Polish Aviation Industry - Part 06-1

Kraków 2015-01-23

Polish Aviation Industry

Part 6-1

Podlaska Wytwórnia Samolotów in Białej Podlaskiej

Podlaska Wytwórnia Samolotów PWS-26. Czyżyny 2019 year. Photo by Karol Placha Hetman
Podlaska Wytwórnia Samolotów PWS-26. Czyżyny 2019 year. Photo by Karol Placha Hetman

In Podlasie, on the initiative of Baron Stanisław Rosenwerth, a company was set up to develop and build aircraft of its own construction.

Baron Stanisław Różyczki de Rosenwerth was a highly educated man. He studied at universities in Western Europe. He was a manufacturer and financier. Clever and resourceful. After Poland regained independence, he returned to his family estate to build a better future. In 1923, enterprising and full of initiative Stanisław Rosenwerth, having learned about the emerging, modern Polish Aviation Industry, came up with the idea of ​​starting an aviation plant in the grounds of his brewery and adjacent areas. He invited men to participate in the company; Eng. Witold Rumbowicz, prof. Antoni Ponikowski and prof. Czesław Witoszyński.

Stanisław Różyczki de Rosenwerth, as the main shareholder, brought to the company assets located in Biała Podlaska in the form of a brewery, warehouses, land and financial contribution. A zoo company was established under the name Podlaska Aircraft Factory - PWS, which was registered on November 27, 1923, at the Warsaw District Court. Already on November 9, 1923, the company's statute was adopted. A little later the company was transformed into a joint-stock company.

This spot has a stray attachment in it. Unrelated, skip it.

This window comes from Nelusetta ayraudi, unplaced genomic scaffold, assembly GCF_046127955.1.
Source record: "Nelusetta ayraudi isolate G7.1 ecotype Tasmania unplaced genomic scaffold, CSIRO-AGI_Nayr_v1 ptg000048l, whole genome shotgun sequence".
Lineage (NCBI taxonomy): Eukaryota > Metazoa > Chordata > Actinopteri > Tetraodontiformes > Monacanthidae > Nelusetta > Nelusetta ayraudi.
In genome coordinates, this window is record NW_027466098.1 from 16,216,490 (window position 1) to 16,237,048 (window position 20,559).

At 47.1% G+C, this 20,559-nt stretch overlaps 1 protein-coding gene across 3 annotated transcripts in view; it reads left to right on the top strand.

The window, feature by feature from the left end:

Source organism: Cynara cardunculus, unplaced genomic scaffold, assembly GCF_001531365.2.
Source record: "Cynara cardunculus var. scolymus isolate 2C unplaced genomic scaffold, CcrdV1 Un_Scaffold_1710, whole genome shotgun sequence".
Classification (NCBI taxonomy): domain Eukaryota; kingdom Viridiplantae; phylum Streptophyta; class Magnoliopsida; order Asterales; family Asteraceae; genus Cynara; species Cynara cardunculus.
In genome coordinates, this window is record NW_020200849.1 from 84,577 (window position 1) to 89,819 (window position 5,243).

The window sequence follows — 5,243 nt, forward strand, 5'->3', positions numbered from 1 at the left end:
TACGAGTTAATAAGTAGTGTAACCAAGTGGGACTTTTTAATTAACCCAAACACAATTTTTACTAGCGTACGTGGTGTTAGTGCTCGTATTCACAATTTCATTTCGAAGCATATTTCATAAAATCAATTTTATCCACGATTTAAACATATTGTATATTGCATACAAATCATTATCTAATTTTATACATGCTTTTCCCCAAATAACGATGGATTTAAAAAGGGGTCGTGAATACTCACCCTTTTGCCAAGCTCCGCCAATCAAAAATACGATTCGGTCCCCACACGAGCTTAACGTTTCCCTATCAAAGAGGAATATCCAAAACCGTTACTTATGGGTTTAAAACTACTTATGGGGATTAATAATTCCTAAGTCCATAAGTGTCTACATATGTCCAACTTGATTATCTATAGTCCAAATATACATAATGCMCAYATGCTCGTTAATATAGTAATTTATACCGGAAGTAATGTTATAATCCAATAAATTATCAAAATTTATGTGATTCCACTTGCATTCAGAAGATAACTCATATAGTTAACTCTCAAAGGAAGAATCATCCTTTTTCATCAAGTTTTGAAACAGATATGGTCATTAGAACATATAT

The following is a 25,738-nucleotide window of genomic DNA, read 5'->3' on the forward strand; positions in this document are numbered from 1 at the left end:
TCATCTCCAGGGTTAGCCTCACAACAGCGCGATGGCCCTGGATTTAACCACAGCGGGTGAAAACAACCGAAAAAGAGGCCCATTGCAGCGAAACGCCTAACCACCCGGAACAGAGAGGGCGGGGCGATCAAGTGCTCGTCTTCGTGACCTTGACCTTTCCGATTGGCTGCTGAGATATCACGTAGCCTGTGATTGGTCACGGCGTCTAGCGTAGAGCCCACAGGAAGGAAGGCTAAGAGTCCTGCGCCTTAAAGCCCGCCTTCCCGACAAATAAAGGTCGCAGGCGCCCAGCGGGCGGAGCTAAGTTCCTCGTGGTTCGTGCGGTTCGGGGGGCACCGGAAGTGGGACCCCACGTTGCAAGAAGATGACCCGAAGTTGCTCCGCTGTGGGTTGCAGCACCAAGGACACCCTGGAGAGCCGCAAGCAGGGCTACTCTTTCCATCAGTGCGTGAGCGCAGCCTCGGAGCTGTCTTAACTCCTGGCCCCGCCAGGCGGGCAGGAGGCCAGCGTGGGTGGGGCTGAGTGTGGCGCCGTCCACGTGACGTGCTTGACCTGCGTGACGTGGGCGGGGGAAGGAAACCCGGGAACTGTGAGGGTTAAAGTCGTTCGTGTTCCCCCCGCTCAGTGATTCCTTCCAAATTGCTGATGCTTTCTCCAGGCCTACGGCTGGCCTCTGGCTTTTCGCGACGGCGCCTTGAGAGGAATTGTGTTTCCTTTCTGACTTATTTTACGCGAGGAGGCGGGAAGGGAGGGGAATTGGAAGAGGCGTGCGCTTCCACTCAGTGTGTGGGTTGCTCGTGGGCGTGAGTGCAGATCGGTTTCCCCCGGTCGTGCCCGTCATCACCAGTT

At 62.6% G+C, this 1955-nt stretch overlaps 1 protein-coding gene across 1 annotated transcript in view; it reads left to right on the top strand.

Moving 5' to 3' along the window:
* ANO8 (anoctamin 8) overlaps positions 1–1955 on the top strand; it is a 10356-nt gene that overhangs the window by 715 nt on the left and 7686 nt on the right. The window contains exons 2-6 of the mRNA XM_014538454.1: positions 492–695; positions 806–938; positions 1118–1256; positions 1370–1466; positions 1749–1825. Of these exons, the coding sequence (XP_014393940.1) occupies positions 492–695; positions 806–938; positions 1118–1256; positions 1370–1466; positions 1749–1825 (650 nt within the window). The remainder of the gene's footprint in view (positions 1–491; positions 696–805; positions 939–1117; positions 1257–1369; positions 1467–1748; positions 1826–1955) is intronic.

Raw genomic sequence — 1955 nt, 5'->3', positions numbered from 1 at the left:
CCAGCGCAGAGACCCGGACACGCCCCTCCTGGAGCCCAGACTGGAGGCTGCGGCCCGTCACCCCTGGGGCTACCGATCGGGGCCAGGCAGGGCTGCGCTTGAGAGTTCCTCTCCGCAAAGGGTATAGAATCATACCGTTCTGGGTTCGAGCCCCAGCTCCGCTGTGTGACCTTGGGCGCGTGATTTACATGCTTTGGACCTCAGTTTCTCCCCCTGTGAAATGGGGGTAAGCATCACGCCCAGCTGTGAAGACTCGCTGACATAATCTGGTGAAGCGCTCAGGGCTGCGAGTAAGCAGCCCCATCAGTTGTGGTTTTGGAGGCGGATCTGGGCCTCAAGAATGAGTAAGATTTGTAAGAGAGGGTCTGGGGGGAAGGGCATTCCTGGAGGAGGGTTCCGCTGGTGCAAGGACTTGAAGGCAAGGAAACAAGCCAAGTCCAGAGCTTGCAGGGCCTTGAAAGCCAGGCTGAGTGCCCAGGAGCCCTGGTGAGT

They started working. Appropriate machines and devices were imported. A huge carpentry was built. In accordance with applicable regulations, a take-off field has been prepared. Starting directions have been set. A hangar was built.  

Aircraft construction.

On April 8, 1924, the first contract was concluded with the Air Navigation Department of the Ministry of Military Affairs for the production of 50 Potez XV A2 aircraft. Due to the rapid progress of the preparatory work, the army changed the order, increasing the number of machines ordered; Potez XV A2 35 pieces and a newer type Potez XXVII A2 75 pieces. The ceremonial opening of the plant took place on September 5, 1924. The plant employed 300 employees and had a total area of ​​25 ha. The plant's director was Witold Rumbowicz. The pilot was Franciszek Rudkowski. On June 9, 1925, the first aircraft built at the plant Potez XV A2 was flown. This aircraft was presented on July 2, 1925 at Mokotów Airport in Warsaw. The plant fulfilled the contract and supplied 35 Potez XV A2 machines.